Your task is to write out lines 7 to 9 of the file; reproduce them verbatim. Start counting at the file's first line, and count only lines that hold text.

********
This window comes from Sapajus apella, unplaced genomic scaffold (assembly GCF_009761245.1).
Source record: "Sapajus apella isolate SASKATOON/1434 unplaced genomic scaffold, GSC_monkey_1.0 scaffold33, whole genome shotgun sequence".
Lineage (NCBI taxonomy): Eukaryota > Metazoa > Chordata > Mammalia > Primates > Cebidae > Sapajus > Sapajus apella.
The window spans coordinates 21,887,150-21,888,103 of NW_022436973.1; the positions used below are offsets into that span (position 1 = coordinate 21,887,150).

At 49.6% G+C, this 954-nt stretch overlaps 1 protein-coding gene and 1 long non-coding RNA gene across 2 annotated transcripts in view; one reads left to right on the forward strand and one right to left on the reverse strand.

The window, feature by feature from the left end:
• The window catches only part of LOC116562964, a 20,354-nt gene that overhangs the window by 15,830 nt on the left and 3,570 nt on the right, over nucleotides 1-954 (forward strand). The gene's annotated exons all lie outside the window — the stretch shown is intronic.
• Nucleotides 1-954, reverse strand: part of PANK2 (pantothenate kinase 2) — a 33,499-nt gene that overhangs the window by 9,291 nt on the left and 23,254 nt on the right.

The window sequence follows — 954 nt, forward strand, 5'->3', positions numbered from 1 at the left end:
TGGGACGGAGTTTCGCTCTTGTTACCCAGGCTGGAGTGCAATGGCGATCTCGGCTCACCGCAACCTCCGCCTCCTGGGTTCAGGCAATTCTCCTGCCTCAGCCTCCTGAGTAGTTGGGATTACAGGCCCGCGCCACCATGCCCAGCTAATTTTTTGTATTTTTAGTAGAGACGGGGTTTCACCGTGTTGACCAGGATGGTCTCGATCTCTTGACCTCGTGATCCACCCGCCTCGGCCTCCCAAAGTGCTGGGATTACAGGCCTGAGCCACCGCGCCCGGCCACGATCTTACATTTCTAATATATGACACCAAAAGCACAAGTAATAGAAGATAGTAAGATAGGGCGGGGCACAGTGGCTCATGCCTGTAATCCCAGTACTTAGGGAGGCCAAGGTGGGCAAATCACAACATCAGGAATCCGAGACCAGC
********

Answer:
• The window catches only part of LOC116562964, a 20,354-nt gene that overhangs the window by 15,830 nt on the left and 3,570 nt on the right, over nucleotides 1-954 (forward strand). The gene's annotated exons all lie outside the window — the stretch shown is intronic.
• Nucleotides 1-954, reverse strand: part of PANK2 (pantothenate kinase 2) — a 33,499-nt gene that overhangs the window by 9,291 nt on the left and 23,254 nt on the right.

The window sequence follows — 954 nt, forward strand, 5'->3', positions numbered from 1 at the left end: